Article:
Biggest pension regrets revealed and gender gap laid bare

More than 10,000 people were questioned for the Great British Retirement Survey and the results shed light on the dreams and realities of retired Britons.

Whether it’s cruise ships and golf, or pipe and slippers, images of retirement frequently verge on the cliché.

Silver-haired and tanned individuals smile at us from advertisements for everything from over-50s life insurance to dental adhesives.

The Moneywise survey, in collaboration with its parent company interactive investor, was conducted by Core Data between February and June this year, with some 10,000 people responding. Retired people shared their experiences, while those who were still in work divulged their expectations and plans.

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The depiction is of a comfortably-off generation, healthy and happy with their new-found freedom.

But, of course, both experiences and expectations of retirement are much more diverse. Growing numbers of people are working into retirement and of those who do quit the rat race, many are anything but winding down.

Some are in a secure financial position, while the finances of others might be a little more precarious or stretched.

Many have the lifestyle that they expected but others experienced a change of circumstances, sending their life down an unexpected track.

This is why Moneywise commissioned The Great British Retirement Survey – to ditch the clichés and achieve a more realistic understanding of retirement in Britain today and to use that information to help younger people better prepare themselves for life after work – whether that is five or 25 years away.

What would we like to change?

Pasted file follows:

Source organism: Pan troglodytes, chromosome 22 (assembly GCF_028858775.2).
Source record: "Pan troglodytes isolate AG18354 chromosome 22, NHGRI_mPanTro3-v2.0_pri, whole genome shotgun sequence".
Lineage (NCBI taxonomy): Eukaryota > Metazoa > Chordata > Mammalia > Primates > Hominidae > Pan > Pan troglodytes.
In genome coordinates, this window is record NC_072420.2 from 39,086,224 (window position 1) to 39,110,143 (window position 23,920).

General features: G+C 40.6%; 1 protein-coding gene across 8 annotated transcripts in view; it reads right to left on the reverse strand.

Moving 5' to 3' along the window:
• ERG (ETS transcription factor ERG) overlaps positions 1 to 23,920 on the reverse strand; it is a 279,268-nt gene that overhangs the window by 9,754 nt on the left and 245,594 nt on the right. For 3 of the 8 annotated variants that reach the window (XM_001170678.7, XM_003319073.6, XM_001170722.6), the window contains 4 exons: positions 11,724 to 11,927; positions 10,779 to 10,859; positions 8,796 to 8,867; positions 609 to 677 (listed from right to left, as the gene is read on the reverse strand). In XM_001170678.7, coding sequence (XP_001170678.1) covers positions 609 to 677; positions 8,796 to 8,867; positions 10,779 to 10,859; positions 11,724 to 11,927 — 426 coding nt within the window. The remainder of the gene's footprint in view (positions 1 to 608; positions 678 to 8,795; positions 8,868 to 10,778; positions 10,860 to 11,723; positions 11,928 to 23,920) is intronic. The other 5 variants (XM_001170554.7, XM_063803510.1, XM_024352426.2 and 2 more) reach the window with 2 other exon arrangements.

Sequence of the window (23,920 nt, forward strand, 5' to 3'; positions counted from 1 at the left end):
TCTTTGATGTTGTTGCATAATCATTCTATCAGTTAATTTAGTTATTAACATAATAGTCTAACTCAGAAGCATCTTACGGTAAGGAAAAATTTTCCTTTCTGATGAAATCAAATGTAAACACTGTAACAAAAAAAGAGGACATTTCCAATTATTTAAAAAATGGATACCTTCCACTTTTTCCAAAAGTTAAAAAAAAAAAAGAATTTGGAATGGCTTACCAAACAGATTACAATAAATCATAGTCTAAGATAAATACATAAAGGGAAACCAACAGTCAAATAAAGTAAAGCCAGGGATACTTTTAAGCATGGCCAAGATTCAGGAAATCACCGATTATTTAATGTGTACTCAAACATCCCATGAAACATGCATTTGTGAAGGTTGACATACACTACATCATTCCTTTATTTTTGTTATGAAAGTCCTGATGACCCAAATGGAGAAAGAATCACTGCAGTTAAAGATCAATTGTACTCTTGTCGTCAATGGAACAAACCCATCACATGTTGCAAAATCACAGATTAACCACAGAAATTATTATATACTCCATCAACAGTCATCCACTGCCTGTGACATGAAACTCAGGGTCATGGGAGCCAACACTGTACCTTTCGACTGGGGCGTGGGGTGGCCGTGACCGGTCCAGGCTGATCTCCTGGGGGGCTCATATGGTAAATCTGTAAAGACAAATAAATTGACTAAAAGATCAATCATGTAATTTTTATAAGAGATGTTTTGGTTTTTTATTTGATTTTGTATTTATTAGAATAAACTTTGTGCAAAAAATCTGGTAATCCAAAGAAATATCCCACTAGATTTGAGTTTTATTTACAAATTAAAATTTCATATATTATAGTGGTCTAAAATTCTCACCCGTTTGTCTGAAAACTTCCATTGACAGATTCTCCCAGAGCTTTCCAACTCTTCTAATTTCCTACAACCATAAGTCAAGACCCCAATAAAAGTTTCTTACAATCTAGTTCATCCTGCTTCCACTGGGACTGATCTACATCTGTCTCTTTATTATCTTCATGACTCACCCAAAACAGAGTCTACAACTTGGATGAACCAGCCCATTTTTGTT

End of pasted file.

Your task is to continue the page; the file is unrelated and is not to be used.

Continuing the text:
The Great British Retirement Survey confirmed that women are likely to have less saved for retirement than men, and are more likely to worry about this stage of life.

For this reason, we want education to be at the heart of government pension policy. From schools through to the workplace, financial education should be compulsory. Irrespective of our gender, we need to be taught why saving is so important and how to do it – with specific guidance around career breaks.

Let’s make retirement income one less thing to worry about.

It was reassuring to see that many of our retired respondents were making the most of their free time: travelling, seeing more of family and friends and doing more exercise were ranked among the most popular pursuits.

Plenty of people were also returning to study and pursuing new and existing interests.

As one respondent says: “I visit the temple more and participate in more activities there each week, including [Bhagavad] Gita study classes, yoga and meditation.”

Another says: “I will be going back to university to do a part-time degree in art history over six years.”

Perhaps unsurprisingly, our non-retired respondents had similar aspirations for how they would spend their leisure time.

Despite the move from salary to pension, an impressive 62% have managed to maintain their standard of living into retirement and 66% say that they still have money left at the end of the month.

However, while this might paint a pretty positive picture of retirement it is not all sunshine and roses. A third (31%) say that they need to be more careful with money and 7.1% say that they have had to make major changes to get by.

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Only 42% of retirees say that retirement means a life of pleasure and only 43% agree that it is a time of financial freedom and independence. Clearly not everyone is living the dream.

Lifting the lid on the data, we found significant differences in both the expectations and the experiences of men and women.

A third of women say that retirement is a time of financial uncertainty (32%) compared to less than one in five men (17%). Only 7% of women say it would be a time of poverty, but that is more than three times the number of men (2%).

A quarter (28%) of our retired respondents still work part-time, and it is a trend that looks set to grow, with less than half of pre-retirees (48%) planning to give up work altogether when they retire.